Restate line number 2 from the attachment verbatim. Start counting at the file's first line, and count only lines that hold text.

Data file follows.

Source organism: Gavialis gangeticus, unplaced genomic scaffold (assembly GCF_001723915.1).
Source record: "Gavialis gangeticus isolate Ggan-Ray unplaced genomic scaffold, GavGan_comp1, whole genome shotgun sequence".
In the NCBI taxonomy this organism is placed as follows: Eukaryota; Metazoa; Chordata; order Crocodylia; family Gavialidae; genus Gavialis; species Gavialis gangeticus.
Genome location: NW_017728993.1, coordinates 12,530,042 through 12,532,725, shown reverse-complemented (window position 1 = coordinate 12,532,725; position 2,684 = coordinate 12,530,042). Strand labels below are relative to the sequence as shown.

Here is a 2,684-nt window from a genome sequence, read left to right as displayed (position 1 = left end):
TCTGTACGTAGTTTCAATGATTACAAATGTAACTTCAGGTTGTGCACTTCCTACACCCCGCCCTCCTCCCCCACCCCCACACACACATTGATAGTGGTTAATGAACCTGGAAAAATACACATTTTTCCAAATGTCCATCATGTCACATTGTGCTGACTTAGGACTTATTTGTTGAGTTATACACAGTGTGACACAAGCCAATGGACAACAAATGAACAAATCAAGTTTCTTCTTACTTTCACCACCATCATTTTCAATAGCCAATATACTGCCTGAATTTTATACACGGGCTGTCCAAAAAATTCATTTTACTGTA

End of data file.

Source record: "Gavialis gangeticus isolate Ggan-Ray unplaced genomic scaffold, GavGan_comp1, whole genome shotgun sequence".